Optical Coherence Tomography Angiography in the Thirteen-Lined Ground Squirrel.

Transl Vis Sci Technol 2021 07;10(8)

Cell Biology, Neurobiology, & Anatomy, Medical College of Wisconsin, Milwaukee, WI, USA.

Purpose: To assess the performance of two spectral-domain optical coherence tomography-angiography systems in a natural model of hypoperfusion: the hibernating thirteen-lined ground squirrel (13-LGS).

Methods: Using a high-speed (130 kHz) OCT-A system (HS-OCT-A) and a commercial OCT (36 kHz; Bioptigen Envisu; BE-OCT-A), we imaged the 13-LGS retina throughout its hibernation cycle. Custom software was used to extract the superior, middle, and deep capillary plexus (SCP, MCP, and DCP, respectively). The retinal vasculature was also imaged with adaptive optics scanning light ophthalmoscopy (AOSLO) during torpor to visualize individual blood cells. Finally, correlative histology with immunolabeled or DiI-stained vasculature was performed.

Results: During euthermia, vessel density was similar between devices for the SCP and MCP (P = 0.88, 0.72, respectively), with a small difference in the DCP (-1.63 ± 1.54%, P = 0.036). Apparent capillary dropout was observed during torpor, but recovered after forced arousal, and this effect was exaggerated in high-speed OCT-A imaging. Based on cell flux measurements with AOSLO, increasing OCT-A scan duration by ∼1000× would avoid the apparent capillary dropout artifact. High correspondence between OCT-A (during euthermia) and histology enabled lateral scale calibration.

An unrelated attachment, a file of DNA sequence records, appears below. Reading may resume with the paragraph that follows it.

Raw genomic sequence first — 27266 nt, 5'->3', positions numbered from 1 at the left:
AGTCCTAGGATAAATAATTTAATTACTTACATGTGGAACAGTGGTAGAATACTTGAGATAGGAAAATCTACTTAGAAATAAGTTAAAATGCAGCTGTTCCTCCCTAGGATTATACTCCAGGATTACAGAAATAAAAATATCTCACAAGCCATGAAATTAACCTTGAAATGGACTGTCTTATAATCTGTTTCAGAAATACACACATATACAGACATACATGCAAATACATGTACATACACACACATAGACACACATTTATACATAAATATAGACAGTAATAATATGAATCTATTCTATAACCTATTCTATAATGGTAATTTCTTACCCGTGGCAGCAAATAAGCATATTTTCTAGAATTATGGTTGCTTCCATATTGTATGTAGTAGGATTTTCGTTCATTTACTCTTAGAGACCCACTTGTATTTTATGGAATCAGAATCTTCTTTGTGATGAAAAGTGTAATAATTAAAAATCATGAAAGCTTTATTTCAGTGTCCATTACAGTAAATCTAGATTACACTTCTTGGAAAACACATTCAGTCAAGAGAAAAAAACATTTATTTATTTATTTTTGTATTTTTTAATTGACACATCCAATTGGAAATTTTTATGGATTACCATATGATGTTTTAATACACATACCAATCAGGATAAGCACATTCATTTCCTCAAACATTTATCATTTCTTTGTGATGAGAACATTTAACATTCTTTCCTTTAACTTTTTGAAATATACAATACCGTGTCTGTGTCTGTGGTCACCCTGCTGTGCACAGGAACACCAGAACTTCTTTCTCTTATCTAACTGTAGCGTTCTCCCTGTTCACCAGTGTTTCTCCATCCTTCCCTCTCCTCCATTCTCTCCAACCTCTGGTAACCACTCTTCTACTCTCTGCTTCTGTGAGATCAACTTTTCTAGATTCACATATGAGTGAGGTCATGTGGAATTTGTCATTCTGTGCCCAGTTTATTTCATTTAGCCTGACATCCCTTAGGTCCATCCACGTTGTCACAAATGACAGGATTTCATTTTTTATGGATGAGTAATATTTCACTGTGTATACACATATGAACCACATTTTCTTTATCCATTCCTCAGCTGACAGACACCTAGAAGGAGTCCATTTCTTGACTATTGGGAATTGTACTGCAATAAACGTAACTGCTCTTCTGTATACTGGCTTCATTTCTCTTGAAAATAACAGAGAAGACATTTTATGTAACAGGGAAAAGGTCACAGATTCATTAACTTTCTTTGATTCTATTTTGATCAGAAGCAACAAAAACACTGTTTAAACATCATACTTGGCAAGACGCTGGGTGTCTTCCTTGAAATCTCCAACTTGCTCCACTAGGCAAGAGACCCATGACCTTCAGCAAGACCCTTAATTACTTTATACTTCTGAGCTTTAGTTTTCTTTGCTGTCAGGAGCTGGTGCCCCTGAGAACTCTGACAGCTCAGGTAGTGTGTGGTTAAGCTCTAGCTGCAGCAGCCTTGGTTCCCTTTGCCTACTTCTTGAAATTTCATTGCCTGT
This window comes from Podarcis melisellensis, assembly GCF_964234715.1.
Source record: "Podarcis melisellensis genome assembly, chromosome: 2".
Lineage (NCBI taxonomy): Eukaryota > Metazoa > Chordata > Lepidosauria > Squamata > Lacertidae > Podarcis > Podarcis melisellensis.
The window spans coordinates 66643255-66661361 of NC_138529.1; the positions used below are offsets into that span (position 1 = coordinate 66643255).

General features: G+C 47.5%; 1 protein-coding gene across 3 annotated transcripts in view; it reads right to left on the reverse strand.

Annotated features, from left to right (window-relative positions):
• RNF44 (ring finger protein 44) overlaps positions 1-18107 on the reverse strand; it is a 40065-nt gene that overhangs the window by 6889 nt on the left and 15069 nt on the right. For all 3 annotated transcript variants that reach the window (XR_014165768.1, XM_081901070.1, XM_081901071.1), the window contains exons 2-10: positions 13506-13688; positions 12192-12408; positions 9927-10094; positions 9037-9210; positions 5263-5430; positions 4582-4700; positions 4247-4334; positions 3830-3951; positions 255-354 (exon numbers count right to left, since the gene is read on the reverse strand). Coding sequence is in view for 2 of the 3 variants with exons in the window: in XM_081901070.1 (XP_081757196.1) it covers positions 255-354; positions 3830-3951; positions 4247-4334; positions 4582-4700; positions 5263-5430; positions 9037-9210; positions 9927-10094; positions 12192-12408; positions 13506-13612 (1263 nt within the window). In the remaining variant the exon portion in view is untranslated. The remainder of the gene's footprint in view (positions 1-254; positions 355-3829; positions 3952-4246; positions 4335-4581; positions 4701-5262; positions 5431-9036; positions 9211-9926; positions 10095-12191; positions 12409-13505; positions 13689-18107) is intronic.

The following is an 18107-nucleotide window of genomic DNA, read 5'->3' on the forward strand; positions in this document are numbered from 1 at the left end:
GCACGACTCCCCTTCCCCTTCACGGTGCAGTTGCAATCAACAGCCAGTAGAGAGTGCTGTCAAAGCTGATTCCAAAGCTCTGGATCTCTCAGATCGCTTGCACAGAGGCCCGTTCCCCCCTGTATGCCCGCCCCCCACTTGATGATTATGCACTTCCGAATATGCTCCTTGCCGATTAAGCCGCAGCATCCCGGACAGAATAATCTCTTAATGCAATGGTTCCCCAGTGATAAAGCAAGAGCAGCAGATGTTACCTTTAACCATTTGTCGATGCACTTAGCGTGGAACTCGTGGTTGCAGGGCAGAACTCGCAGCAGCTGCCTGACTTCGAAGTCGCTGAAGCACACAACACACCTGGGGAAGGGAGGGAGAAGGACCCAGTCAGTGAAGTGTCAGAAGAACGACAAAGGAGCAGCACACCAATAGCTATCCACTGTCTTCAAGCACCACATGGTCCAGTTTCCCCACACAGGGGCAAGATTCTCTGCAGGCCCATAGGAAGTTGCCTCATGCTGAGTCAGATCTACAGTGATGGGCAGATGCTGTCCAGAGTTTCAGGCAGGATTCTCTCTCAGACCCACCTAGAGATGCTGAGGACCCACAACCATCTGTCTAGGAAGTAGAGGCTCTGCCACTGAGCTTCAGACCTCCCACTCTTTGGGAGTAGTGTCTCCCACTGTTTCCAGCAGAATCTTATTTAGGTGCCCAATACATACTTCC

Conclusions: While the HS-OCT-A system provides a more efficient workflow, the shorter interscan interval may render it more susceptible to the apparent capillary dropout artifact. Disambiguation between capillary dropout and transient ischemia can have important implications in the management of retinal disease and warrants additional diagnostics.

Translational Relevance: The 13-LGS provides a natural model of hypoperfusion that may prove valuable in modeling the utility of OCT-A in human pathologies associated with altered blood flow.
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http://dx.doi.org/10.1167/tvst.10.8.5DOI Listing
http://www.ncbi.nlm.nih.gov/pmc/articles/PMC8267221PMC
July 2021

Automated image processing pipeline for adaptive optics scanning light ophthalmoscopy.

Biomed Opt Express 2021 Jun 7;12(6):3142-3168. Epub 2021 May 7.

Cell Biology, Neurobiology, and Anatomy, Medical College of Wisconsin, Milwaukee, WI 53226, USA.